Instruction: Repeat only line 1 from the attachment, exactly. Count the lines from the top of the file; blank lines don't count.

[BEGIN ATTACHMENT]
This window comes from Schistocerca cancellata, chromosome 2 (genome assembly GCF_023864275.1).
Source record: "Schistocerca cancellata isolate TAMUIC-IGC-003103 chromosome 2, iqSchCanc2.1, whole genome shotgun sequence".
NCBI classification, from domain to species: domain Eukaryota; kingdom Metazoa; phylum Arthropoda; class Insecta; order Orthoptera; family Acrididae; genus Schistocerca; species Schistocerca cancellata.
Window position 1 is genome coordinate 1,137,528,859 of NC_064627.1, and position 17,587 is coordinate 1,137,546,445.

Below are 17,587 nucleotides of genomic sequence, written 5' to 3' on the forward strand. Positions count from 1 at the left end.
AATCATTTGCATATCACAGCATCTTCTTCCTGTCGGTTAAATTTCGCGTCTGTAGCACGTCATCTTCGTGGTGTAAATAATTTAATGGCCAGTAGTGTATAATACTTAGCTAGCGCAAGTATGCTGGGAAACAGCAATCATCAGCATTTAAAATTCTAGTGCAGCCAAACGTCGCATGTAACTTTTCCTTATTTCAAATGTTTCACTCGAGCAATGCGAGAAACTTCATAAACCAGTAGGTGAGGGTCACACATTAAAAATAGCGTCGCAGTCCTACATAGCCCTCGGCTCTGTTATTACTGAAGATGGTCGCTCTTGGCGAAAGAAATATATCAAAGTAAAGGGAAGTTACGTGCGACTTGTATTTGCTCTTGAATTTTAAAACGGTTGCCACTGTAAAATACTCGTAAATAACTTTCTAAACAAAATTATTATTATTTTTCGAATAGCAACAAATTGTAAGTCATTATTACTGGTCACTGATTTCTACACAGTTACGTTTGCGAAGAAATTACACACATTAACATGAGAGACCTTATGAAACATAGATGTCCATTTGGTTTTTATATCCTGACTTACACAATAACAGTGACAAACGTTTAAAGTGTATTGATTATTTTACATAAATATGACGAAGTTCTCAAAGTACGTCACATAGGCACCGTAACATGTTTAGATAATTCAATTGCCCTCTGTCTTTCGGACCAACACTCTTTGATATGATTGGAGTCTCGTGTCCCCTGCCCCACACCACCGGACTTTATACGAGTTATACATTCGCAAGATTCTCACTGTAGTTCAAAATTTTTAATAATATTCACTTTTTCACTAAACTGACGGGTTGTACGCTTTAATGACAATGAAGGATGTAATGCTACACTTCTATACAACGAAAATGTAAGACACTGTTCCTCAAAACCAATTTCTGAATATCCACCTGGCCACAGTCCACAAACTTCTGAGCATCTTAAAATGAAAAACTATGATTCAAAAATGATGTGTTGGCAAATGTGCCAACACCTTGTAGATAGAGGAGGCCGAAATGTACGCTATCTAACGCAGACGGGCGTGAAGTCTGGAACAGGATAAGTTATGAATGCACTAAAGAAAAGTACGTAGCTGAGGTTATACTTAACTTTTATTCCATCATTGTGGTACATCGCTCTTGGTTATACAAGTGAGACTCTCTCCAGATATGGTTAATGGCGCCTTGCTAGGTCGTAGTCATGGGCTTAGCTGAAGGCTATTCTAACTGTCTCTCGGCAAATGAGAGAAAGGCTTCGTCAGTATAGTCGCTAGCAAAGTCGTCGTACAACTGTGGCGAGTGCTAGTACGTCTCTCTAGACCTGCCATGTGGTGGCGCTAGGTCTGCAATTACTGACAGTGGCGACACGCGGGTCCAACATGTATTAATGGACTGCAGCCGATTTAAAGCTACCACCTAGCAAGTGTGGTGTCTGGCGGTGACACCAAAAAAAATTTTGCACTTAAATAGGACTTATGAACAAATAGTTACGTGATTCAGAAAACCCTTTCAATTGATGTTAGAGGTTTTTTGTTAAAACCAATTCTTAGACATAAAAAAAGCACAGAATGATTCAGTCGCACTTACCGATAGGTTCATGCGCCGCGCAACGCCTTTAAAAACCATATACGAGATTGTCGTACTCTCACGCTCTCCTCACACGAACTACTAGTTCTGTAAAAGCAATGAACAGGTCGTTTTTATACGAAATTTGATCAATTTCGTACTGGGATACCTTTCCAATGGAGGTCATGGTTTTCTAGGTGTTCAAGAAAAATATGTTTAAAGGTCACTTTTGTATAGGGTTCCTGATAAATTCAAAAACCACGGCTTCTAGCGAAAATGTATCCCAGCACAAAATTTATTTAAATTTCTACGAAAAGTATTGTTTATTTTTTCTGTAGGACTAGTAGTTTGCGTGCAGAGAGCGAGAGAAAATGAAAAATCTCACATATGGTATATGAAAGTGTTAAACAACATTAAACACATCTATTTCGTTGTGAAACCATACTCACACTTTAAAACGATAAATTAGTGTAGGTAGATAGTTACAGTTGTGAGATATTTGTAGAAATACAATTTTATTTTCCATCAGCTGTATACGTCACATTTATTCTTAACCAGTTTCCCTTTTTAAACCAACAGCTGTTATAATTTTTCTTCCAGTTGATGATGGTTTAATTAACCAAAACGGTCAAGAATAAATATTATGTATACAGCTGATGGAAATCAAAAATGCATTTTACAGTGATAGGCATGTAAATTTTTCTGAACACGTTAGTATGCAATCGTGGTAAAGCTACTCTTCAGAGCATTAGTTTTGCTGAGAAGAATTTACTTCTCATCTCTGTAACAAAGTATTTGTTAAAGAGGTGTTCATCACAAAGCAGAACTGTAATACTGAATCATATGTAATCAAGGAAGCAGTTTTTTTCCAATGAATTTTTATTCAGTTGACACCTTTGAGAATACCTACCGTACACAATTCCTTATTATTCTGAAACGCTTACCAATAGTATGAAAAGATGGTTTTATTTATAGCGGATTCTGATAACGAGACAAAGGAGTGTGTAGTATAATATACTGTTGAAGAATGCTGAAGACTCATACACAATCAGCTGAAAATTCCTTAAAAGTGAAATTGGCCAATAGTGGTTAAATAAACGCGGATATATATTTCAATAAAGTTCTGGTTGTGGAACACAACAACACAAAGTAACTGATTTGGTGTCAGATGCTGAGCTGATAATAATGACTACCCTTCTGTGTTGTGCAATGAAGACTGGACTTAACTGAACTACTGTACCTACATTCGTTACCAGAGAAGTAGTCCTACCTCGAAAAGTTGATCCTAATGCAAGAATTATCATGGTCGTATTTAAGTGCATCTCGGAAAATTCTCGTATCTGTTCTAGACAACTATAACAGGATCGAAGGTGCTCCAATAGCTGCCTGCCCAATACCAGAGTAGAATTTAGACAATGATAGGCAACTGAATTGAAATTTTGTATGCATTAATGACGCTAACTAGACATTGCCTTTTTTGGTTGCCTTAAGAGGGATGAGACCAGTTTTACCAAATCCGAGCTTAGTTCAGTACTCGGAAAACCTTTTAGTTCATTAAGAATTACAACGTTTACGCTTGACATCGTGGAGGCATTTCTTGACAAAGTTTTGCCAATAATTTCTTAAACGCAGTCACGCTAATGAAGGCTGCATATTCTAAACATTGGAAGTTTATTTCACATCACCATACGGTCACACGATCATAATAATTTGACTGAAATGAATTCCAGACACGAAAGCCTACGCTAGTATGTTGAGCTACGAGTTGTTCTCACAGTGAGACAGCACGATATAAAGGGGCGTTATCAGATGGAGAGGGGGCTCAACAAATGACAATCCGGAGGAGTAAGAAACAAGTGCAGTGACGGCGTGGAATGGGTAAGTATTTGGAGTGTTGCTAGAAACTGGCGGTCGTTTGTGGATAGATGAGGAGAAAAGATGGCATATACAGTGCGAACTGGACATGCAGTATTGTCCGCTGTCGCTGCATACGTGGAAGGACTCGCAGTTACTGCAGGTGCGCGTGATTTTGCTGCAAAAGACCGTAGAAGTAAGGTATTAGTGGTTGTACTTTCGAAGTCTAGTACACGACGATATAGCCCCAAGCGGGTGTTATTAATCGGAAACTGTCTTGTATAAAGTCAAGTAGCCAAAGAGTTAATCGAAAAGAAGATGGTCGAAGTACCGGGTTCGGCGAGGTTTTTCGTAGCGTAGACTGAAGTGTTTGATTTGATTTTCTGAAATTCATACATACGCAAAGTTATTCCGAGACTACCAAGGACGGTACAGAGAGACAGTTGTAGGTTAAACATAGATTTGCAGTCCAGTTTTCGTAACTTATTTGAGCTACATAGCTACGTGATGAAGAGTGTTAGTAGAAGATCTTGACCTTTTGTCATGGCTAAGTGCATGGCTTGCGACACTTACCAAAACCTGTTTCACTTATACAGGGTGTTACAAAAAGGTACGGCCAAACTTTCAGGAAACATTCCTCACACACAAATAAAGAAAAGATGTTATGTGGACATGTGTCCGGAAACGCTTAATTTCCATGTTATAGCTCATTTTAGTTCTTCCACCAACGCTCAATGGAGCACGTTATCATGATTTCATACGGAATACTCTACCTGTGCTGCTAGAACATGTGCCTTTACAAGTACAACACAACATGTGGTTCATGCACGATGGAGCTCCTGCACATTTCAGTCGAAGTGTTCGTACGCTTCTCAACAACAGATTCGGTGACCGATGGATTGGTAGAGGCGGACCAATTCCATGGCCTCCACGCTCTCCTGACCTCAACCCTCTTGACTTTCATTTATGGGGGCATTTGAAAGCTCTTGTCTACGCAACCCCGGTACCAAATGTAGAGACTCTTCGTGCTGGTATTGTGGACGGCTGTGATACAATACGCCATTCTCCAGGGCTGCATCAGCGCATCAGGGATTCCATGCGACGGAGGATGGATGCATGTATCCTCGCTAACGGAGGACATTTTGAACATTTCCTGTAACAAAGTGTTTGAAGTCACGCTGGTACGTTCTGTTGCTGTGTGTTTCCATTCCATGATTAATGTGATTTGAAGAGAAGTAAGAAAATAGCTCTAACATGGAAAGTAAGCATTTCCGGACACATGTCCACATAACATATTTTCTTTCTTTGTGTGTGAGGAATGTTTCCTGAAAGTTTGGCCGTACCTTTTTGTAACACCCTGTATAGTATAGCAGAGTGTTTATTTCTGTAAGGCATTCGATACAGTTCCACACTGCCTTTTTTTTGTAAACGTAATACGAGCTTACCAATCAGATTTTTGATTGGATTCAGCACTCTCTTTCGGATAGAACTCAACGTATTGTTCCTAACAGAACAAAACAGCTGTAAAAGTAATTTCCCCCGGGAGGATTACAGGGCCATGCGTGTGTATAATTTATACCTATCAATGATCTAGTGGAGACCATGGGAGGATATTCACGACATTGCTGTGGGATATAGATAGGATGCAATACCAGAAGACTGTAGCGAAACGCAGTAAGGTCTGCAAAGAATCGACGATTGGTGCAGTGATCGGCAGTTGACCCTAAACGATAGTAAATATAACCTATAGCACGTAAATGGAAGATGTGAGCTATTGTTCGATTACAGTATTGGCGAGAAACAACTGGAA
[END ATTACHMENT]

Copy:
This window comes from Schistocerca cancellata, chromosome 2 (genome assembly GCF_023864275.1).